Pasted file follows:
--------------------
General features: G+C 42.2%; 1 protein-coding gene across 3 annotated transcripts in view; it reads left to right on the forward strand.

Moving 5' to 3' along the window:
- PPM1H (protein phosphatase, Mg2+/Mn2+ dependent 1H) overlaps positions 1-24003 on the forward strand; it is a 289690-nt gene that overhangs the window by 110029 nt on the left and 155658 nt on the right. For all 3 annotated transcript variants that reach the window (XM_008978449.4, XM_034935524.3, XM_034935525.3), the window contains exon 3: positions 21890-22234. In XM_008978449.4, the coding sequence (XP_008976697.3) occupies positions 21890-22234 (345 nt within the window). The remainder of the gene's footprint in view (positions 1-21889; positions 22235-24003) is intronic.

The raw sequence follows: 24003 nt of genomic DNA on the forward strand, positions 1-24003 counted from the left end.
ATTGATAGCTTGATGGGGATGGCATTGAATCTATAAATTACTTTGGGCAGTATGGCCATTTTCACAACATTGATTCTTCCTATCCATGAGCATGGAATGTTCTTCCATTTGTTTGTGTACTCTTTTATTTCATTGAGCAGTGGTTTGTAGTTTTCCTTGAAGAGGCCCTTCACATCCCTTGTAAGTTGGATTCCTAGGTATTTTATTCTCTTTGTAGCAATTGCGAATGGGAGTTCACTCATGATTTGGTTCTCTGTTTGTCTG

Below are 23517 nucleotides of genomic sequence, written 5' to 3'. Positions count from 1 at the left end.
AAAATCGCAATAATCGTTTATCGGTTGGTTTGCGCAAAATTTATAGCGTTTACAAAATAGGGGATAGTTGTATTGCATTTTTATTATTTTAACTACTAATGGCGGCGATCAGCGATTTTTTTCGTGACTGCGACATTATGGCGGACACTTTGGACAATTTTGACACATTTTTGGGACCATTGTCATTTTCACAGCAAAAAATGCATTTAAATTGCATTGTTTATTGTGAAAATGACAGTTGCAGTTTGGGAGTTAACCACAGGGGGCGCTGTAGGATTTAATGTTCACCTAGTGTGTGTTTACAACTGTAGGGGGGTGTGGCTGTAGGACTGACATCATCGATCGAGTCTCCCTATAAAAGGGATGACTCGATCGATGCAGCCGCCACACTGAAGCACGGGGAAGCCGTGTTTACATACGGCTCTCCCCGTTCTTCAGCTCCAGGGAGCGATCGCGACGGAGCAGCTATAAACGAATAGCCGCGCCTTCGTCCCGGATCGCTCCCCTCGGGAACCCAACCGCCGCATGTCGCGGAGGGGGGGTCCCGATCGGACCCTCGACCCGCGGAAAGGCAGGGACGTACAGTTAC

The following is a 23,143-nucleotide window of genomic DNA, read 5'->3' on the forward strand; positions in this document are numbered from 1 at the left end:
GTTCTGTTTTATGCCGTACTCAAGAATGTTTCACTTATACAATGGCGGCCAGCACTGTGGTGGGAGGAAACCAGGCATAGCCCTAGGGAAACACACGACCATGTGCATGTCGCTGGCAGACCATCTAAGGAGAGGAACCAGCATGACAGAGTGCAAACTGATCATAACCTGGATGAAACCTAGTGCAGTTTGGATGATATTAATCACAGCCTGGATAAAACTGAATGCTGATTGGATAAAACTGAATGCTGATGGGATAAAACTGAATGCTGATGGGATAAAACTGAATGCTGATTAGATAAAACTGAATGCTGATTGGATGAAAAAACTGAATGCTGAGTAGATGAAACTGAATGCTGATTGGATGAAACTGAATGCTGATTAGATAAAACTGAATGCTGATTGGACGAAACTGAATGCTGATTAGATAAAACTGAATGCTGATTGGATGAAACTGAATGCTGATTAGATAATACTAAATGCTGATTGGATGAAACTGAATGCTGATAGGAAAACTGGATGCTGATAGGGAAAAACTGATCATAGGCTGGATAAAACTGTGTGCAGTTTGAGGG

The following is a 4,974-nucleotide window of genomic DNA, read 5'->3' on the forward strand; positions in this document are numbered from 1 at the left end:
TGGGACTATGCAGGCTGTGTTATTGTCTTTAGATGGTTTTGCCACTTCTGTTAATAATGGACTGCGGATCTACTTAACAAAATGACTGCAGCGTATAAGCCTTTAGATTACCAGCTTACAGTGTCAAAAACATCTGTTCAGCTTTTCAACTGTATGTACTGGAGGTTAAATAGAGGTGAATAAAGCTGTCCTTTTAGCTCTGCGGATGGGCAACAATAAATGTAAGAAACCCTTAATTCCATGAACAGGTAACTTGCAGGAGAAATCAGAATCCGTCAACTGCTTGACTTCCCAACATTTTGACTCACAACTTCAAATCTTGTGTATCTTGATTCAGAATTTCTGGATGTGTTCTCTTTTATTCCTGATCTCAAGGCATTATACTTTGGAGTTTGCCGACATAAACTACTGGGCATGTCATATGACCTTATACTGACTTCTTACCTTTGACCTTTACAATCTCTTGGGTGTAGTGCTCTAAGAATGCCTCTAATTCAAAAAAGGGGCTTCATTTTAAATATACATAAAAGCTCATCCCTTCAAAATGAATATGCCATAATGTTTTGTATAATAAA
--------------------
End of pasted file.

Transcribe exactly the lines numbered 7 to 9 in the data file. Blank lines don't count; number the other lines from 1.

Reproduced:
AAAATCGCAATAATCGTTTATCGGTTGGTTTGCGCAAAATTTATAGCGTTTACAAAATAGGGGATAGTTGTATTGCATTTTTATTATTTTAACTACTAATGGCGGCGATCAGCGATTTTTTTCGTGACTGCGACATTATGGCGGACACTTTGGACAATTTTGACACATTTTTGGGACCATTGTCATTTTCACAGCAAAAAATGCATTTAAATTGCATTGTTTATTGTGAAAATGACAGTTGCAGTTTGGGAGTTAACCACAGGGGGCGCTGTAGGATTTAATGTTCACCTAGTGTGTGTTTACAACTGTAGGGGGGTGTGGCTGTAGGACTGACATCATCGATCGAGTCTCCCTATAAAAGGGATGACTCGATCGATGCAGCCGCCACACTGAAGCACGGGGAAGCCGTGTTTACATACGGCTCTCCCCGTTCTTCAGCTCCAGGGAGCGATCGCGACGGAGCAGCTATAAACGAATAGCCGCGCCTTCGTCCCGGATCGCTCCCCTCGGGAACCCAACCGCCGCATGTCGCGGAGGGGGGGTCCCGATCGGACCCTCGACCCGCGGAAAGGCAGGGACGTACAGTTAC

The following is a 23,143-nucleotide window of genomic DNA, read 5'->3' on the forward strand; positions in this document are numbered from 1 at the left end:
GTTCTGTTTTATGCCGTACTCAAGAATGTTTCACTTATACAATGGCGGCCAGCACTGTGGTGGGAGGAAACCAGGCATAGCCCTAGGGAAACACACGACCATGTGCATGTCGCTGGCAGACCATCTAAGGAGAGGAACCAGCATGACAGAGTGCAAACTGATCATAACCTGGATGAAACCTAGTGCAGTTTGGATGATATTAATCACAGCCTGGATAAAACTGAATGCTGATTGGATAAAACTGAATGCTGATGGGATAAAACTGAATGCTGATGGGATAAAACTGAATGCTGATTAGATAAAACTGAATGCTGATTGGATGAAAAAACTGAATGCTGAGTAGATGAAACTGAATGCTGATTGGATGAAACTGAATGCTGATTAGATAAAACTGAATGCTGATTGGACGAAACTGAATGCTGATTAGATAAAACTGAATGCTGATTGGATGAAACTGAATGCTGATTAGATAATACTAAATGCTGATTGGATGAAACTGAATGCTGATAGGAAAACTGGATGCTGATAGGGAAAAACTGATCATAGGCTGGATAAAACTGTGTGCAGTTTGAGGG